Any thoughts/incites on the disparity?

    Invictus: Actually, yes, as I just got off the phone with the folks at Census. On a “person” level, you’re almost surely going to get a higher and flatter Gini Coefficient. For one thing, you’re capturing — on an individual basis — the 16-year-old summer lifeguard in the same data as the CEO of IBM. As I suspected, the folks at Census confirmed that for the purposes of what matters to this discussion — and to the OWS message — we should be looking at either Households or Families, not Persons. The issue of what to look at is, itself, fodder for another post.

  15. Stuart Douglas says:

    “Getting fired can produce a particularly bountiful payday for a CEO.”

    Poor John Corzine, decided he would “forgo” his 12.1 Million severance package.

  16. DeDude says:


    No sorry if you mix your sources between those that deliberately lie and distort facts with those that try to find and present the truth you end up with a much less balanced picture of reality than if you just stick to sources that rarely have been proven to lie or distort the truth. It requires a little more work to evaluate the quality of news media but the result is so much better than to just take the average of right wing corporate media and extreme right wing corporate media. Remember that with any story about attack on our corporate masters all corporate media is likely to present a picture that is way to the right of the truth. Any bad thing done by a single individual will be blown out of proportion and used to smear the whole movement.

  17. peter north says:

    “Dirty F*ckin’ Hippies” is great, but we really need to bring back the term “Jive Turkey.” I miss that one.

    Great post, as usual, Invictus.

  18. ghawk132 says:

    I really enjoyed this post. I actually agree with many of the points above. Where our opinions diverge, however, is in your attribution of these problems to the OWS movement. I’ve been following the movement from afar (reading articles, watching reports, visiting the scene, etc.) and haven’t once had the problems as clearly put in front of me as in this post. And I think therein lies the main problem with the whole “Occupy” movement. While these problems do exist and I would imagine many Americans feel the same way, I find it impossible to relate to the “99%” hanging around Zuccoti Park. Such a disjointed movement is just asking to be marginalized by many of the things plaguing them now.

    Where OWS will really pick up steam will be when the vocal and less than helpful minority camping out in Zucotti Park move on and some actual leadership takes over. There are some serious issues out there that need fixing, and I do believe we have men and women capable of coming to a solution, but first we need cohesion and actual discussion. Having every liberal talking point being bandied about does nothing for the cause. At this point the Occupy Wall Street group has done its job of getting everyone’s attention; Now it is up to a coordinated, focused effort from those who can lead to get the job done.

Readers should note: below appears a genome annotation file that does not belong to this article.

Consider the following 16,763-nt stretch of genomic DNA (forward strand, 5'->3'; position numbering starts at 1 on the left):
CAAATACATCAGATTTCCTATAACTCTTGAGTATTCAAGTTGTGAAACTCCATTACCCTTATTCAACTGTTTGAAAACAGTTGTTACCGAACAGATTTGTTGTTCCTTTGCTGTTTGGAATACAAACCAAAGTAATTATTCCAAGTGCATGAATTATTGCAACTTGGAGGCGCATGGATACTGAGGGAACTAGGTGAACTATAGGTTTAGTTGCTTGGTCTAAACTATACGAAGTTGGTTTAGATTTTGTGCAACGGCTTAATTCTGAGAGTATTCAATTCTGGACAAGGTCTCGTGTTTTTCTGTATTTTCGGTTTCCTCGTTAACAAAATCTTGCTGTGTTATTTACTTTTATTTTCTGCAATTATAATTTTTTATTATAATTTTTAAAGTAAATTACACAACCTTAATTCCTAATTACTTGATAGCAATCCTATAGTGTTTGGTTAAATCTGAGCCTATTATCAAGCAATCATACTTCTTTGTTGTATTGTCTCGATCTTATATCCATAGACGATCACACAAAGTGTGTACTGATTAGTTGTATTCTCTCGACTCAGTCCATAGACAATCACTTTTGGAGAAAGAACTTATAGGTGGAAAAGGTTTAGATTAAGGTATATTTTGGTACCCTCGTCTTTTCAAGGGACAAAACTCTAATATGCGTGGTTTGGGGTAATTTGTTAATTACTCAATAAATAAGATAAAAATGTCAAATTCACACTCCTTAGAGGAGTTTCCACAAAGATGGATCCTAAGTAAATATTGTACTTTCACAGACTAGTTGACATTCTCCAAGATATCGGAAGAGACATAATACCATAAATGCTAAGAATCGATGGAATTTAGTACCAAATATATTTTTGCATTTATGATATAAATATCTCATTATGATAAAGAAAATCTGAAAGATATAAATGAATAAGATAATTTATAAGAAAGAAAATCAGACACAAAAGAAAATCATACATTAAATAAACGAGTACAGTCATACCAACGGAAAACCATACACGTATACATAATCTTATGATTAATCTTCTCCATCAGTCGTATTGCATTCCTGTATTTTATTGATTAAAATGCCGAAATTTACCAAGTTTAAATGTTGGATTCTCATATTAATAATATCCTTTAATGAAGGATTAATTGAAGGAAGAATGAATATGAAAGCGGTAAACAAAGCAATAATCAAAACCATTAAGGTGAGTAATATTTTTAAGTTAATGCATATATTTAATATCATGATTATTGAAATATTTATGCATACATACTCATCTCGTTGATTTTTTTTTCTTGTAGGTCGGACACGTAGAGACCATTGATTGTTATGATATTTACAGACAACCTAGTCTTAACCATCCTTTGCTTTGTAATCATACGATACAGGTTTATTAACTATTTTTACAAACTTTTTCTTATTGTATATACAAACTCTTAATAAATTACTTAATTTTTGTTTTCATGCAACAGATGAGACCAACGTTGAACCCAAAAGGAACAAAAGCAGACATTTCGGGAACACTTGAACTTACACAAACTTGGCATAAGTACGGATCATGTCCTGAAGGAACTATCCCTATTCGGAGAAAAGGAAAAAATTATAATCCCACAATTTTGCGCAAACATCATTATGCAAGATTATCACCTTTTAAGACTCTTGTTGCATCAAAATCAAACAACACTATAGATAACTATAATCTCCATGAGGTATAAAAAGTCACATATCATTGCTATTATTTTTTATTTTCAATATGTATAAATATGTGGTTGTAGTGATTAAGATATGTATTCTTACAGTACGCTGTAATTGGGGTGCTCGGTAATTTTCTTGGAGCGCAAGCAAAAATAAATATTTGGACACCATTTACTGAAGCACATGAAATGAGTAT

19. Lukey says:

    I’m getting up there in years so maybe I’m “mis-rememnbering” this, but didn’t this skyrocketing of CEO pay really start in earnest subsequent to the Clinton era regulation that limited the corporate tax deduction to $1 million? Once they took their pay off the income statement by by using stock options is was like they were spending monopoly money. I think they have to run some hind of expense through the income statement now but it hasn’t changed the perception that this is a “non-cash” transaction (and therefor nmf). Why do we keep thinking we can legislate good behavior?

    BR: Roger Lowenstein, in Origins of the Crash, uses Tony O’Reilly, the CEO of Heinz, as an early example of insane CEO comp, when in 1991 he received the then outrageous comp of $71,000,000

  20. DeDude says:

    Sorry rpseawright;

    I now see that it was not your data but that it came from some right wing moron. Let me just point out where this clown goes wrong. He used income data that has 40 income groups dividing people with income of $0-$100,000 and one income group for everybody who have income above $100,000. So if your income is 100K or 100 million it is all considered “the same” for the purpose of calculating his “Gini coefficient” (for income less than 100K). The fact that he can show us that income inequality amongst those making less than 100K/year has not changed much is rather irrelevant for the debate about income inequality in the country as a whole. We do not have a problem with the middle class robbing the poor, we have a problem with the rich robbing everybody else.

    I is hard to say if the guy presenting this crap is deliberately distorting the data to make an argument and that he understand it leaves a false impression, or if he really is stupid enough to present Gini coefficient data not understanding what it is, and why you cannot get insights for the countries income enequity from data that does not granulate on the top 10% of the income curve. Either way he has branded himself as someone who should not be cited or linked to for anything else than as a prime example of right wing morons Foxifing the facts.